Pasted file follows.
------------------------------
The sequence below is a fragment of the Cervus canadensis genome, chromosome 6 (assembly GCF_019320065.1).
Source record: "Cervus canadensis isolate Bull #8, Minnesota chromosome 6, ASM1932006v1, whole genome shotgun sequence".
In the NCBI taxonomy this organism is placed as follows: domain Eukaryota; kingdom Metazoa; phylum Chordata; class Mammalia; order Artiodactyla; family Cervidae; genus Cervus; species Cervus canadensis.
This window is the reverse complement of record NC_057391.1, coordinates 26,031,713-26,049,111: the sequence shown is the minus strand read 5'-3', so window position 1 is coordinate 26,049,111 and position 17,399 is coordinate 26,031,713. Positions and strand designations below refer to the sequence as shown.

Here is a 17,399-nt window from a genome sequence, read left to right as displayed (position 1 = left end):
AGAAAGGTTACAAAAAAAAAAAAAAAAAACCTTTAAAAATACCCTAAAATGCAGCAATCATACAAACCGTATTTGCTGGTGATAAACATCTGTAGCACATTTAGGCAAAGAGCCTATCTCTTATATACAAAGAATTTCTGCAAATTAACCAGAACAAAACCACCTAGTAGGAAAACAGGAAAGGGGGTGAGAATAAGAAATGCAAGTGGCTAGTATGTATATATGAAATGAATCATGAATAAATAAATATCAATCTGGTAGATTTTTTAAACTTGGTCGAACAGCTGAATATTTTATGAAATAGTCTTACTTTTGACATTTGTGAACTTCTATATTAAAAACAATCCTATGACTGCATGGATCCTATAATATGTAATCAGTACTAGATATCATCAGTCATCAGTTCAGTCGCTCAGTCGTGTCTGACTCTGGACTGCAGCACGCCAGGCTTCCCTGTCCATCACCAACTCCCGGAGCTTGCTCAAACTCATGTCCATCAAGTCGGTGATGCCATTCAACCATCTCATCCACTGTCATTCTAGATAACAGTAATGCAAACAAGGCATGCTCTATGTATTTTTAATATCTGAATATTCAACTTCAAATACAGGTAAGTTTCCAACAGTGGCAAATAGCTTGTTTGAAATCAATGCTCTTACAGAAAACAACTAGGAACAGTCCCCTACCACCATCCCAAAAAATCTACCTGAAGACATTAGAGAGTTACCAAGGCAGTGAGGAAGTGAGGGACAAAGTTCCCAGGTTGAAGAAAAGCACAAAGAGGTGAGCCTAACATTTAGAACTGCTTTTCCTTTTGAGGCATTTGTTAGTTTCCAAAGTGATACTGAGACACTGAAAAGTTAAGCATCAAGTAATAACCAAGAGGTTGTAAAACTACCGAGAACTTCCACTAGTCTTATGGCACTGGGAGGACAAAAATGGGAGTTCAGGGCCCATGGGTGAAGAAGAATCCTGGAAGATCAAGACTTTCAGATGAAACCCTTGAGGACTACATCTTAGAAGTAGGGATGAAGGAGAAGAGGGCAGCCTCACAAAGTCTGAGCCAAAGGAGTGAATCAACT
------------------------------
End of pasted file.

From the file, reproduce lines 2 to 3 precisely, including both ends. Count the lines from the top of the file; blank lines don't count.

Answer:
Source record: "Cervus canadensis isolate Bull #8, Minnesota chromosome 6, ASM1932006v1, whole genome shotgun sequence".
In the NCBI taxonomy this organism is placed as follows: domain Eukaryota; kingdom Metazoa; phylum Chordata; class Mammalia; order Artiodactyla; family Cervidae; genus Cervus; species Cervus canadensis.